Accusations of dishonourable campaigning have featured in every Argentine presidential election since the return to democracy in 1983. Yet, allegations made in the elections this October and November looked different from earlier ones. The campaign team for the centre-leftist candidate Daniel Scioli argued that Cambiemos, the centre-right coalition led by Mauricio Macri, was abusing the political affordances of social media by running a Twitter campaign via ‘50,000’ fake accounts. This paper presents evidence suggesting that both teams promoted their campaigns through automation on Twitter. Although the Macri campaign was subtler, both teams appear to have used automation to the same end: maximizing the diffusion of party content and creating an inflated image of their popularity. Neither team attempted to muffle or engage with opposing voices through automation. We argue that in a political culture fixated on the appearance of popularity, the use of automation to simulate mass support appears an organic development as campaigning enters the still unregulated Twittersphere. We compare our findings to the uses of automation in the Russian Twittersphere and conclude that there may be greater variation in the political usage of Twitter between political contexts than between different types of political event occurring in the same country.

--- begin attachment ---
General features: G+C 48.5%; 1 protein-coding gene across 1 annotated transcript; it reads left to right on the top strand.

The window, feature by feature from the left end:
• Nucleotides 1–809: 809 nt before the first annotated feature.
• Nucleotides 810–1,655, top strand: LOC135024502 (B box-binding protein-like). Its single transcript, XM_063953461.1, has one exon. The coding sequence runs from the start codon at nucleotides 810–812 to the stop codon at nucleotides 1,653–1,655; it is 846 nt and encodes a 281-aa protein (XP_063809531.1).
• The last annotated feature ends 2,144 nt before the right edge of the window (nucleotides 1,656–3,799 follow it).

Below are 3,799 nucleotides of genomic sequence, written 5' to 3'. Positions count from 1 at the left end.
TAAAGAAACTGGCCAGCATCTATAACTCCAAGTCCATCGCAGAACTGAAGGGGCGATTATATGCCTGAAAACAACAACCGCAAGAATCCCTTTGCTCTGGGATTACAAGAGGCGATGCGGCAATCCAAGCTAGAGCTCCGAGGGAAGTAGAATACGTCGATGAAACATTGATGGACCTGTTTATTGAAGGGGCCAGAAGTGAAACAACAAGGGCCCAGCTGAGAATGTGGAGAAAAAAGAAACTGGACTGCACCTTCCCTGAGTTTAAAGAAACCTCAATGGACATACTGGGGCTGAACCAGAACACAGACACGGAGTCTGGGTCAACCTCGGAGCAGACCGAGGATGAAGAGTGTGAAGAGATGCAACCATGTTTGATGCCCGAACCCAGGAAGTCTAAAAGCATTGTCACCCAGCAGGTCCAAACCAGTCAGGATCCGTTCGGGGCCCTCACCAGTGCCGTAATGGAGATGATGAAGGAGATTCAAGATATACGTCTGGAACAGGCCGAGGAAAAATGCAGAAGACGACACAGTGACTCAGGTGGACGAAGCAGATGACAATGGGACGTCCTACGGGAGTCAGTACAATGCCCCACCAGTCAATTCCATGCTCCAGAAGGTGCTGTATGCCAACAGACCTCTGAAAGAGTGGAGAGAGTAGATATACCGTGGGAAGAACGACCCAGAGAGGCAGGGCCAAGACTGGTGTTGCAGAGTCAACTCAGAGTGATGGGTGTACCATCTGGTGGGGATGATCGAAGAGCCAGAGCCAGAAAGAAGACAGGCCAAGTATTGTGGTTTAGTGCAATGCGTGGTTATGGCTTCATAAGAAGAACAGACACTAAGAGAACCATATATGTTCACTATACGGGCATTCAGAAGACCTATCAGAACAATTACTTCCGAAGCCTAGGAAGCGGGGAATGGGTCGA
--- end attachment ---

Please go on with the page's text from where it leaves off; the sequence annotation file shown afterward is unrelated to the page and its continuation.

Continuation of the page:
"International Journal of Politics, Culture, and Society" – Springer Journals
Published: Jul 28, 2016
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